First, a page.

Basolateral amygdala lesions do not disrupt latent inhibition

Ina Weiner*, Ricardo Tarrasch, Joram Feldon

*Corresponding author for this work

Research output: Contribution to journalArticlepeer-review


Latent inhibition (LI) is a measure of retarded conditioning to a previously presented non-reinforced stimulus that is impaired in schizophrenic patients and in rats treated with amphetamine, and is restored in both by neuroleptic drugs. In terms of neural substrates, LI depends on the integrity of the nucleus accumbens (NAC) and the inputs to this structure from the hippocampal formation and adjacent cortical areas. The present experiments investigated the effects of electrolytic lesions to the basolateral amygdala (BLA), which is another major source of input to the NAC, on the LI effect. LI was assessed in a conditioned emotional response (CER) procedure in rats licking for water, consisting of three stages: pre-exposure, in which the to-be-conditioned stimulus (a tone) was repeatedly presented without being followed by reinforcement; conditioning, in which the pre-exposed stimulus was paired with reinforcement (a foot shock); and test, in which LI was indexed by the animal's degree of suppression of licking during tone presentation. In Expt. 1, which used a lesion at a more posterior location, no effect on either LI or CER conditioning was seen. In Expt. 2, lesion at a more anterior location reduced the magnitude of CER conditioning in both the pre-exposed and the non-pre-exposed animals, but left the LI effect intact. The latter lesion did not affect spontaneous and amphetamine-induced activity (Expt. 3). These results suggest that the development of LI is not dependent on the amygdalar input to the NAC, but that the input from the anterior aspects of BLA to the NAC is involved in the establishment of stimulus-reinforcement associations.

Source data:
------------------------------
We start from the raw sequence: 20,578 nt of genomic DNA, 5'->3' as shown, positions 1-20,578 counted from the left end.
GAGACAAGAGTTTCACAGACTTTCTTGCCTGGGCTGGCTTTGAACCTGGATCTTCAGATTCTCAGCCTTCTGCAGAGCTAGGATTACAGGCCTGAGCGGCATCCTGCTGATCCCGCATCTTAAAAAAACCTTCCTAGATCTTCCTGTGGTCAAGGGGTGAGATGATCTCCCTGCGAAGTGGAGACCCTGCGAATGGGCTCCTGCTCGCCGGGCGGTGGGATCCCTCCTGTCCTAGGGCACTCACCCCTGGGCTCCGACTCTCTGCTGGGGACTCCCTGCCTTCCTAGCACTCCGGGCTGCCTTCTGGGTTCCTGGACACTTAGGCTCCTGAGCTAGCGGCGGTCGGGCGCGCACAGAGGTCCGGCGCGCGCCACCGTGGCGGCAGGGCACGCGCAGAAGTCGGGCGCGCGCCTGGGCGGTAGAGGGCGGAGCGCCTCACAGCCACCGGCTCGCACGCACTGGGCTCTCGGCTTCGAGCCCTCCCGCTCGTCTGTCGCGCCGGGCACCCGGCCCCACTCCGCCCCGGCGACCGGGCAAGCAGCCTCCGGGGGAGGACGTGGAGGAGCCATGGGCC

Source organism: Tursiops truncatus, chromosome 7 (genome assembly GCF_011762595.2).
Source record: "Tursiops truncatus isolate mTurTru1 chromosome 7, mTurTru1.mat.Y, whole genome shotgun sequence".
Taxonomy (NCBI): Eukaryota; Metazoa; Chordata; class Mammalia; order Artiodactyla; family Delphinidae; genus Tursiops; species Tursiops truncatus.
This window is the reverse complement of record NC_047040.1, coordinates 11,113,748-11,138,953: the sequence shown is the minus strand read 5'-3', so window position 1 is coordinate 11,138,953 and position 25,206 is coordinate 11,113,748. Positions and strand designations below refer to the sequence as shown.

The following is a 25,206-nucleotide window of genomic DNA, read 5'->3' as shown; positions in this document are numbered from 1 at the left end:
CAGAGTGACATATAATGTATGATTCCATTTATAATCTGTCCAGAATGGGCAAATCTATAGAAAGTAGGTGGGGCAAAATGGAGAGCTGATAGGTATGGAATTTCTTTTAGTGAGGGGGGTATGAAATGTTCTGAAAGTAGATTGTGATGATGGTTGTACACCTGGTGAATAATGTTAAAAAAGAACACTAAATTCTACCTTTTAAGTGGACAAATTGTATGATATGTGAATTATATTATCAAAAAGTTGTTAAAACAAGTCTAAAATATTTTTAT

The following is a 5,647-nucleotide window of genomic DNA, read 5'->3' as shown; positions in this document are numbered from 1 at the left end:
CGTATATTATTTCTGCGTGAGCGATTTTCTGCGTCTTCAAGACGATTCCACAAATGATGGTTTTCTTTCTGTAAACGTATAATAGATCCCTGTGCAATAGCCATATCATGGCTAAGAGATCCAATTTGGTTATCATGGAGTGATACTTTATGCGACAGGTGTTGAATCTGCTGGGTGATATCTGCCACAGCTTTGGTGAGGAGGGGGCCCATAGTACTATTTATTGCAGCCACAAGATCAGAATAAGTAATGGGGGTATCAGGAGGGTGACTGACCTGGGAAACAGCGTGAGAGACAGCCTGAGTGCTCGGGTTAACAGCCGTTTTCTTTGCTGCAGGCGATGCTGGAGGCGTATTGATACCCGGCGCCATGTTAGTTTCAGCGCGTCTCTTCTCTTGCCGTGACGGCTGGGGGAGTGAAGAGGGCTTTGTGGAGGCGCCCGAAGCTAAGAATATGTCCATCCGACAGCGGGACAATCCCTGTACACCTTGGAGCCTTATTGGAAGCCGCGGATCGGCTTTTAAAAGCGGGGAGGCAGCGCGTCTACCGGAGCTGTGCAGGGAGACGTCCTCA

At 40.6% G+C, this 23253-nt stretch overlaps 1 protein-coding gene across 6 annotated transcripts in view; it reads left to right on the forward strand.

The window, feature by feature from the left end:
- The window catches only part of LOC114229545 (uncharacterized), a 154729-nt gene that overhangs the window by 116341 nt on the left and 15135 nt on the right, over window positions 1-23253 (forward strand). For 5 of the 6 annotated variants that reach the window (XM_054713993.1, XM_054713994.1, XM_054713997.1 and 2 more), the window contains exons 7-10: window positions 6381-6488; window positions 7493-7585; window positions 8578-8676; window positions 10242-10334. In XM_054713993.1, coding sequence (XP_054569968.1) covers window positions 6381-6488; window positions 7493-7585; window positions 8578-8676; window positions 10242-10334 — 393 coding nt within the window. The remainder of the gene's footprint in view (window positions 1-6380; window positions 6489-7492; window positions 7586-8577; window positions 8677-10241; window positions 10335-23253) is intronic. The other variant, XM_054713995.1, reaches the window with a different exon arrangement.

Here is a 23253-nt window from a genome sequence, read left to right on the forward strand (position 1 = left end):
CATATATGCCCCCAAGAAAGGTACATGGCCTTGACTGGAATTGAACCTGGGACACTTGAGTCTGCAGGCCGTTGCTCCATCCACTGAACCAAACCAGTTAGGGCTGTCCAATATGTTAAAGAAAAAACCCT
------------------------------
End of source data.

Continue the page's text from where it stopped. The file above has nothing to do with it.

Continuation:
Original languageEnglish
Pages (from-to)73-81
Number of pages9
JournalBehavioural Brain Research
Issue number1-2
StatePublished - 14 Dec 1995


  • Aversive conditioning
  • Basolateral amygdala
  • Latent inhibition
  • Rat


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